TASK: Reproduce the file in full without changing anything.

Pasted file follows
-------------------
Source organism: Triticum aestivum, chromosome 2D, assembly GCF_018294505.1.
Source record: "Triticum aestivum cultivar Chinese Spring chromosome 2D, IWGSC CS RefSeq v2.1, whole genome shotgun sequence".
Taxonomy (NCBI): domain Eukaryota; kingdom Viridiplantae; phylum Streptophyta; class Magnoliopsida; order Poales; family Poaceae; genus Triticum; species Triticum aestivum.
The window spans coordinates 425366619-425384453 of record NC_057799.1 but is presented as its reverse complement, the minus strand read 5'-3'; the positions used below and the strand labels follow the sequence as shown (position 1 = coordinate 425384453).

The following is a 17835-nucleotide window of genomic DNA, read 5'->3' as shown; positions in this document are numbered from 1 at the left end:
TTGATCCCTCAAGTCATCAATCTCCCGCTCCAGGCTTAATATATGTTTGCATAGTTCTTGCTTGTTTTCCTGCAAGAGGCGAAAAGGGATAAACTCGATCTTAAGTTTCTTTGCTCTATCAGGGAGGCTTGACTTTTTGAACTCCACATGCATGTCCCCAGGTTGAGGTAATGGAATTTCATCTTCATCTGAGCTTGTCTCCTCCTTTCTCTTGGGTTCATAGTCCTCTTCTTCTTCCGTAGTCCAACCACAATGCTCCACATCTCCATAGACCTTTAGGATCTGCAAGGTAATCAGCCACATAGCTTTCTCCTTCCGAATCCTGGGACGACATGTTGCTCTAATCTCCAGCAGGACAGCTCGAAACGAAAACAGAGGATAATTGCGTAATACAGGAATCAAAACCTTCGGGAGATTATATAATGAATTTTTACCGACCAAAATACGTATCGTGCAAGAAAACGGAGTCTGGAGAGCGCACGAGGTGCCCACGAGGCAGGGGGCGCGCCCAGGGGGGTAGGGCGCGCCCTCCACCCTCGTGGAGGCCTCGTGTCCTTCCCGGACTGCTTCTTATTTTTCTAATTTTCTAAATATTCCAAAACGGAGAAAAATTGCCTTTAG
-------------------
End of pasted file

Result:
Source organism: Triticum aestivum, chromosome 2D, assembly GCF_018294505.1.
Source record: "Triticum aestivum cultivar Chinese Spring chromosome 2D, IWGSC CS RefSeq v2.1, whole genome shotgun sequence".
Taxonomy (NCBI): domain Eukaryota; kingdom Viridiplantae; phylum Streptophyta; class Magnoliopsida; order Poales; family Poaceae; genus Triticum; species Triticum aestivum.
The window spans coordinates 425366619-425384453 of record NC_057799.1 but is presented as its reverse complement, the minus strand read 5'-3'; the positions used below and the strand labels follow the sequence as shown (position 1 = coordinate 425384453).

The following is a 17835-nucleotide window of genomic DNA, read 5'->3' as shown; positions in this document are numbered from 1 at the left end:
TTGATCCCTCAAGTCATCAATCTCCCGCTCCAGGCTTAATATATGTTTGCATAGTTCTTGCTTGTTTTCCTGCAAGAGGCGAAAAGGGATAAACTCGATCTTAAGTTTCTTTGCTCTATCAGGGAGGCTTGACTTTTTGAACTCCACATGCATGTCCCCAGGTTGAGGTAATGGAATTTCATCTTCATCTGAGCTTGTCTCCTCCTTTCTCTTGGGTTCATAGTCCTCTTCTTCTTCCGTAGTCCAACCACAATGCTCCACATCTCCATAGACCTTTAGGATCTGCAAGGTAATCAGCCACATAGCTTTCTCCTTCCGAATCCTGGGACGACATGTTGCTCTAATCTCCAGCAGGACAGCTCGAAACGAAAACAGAGGATAATTGCGTAATACAGGAATCAAAACCTTCGGGAGATTATATAATGAATTTTTACCGACCAAAATACGTATCGTGCAAGAAAACGGAGTCTGGAGAGCGCACGAGGTGCCCACGAGGCAGGGGGCGCGCCCAGGGGGGTAGGGCGCGCCCTCCACCCTCGTGGAGGCCTCGTGTCCTTCCCGGACTGCTTCTTATTTTTCTAATTTTCTAAATATTCCAAAACGGAGAAAAATTGCCTTTAG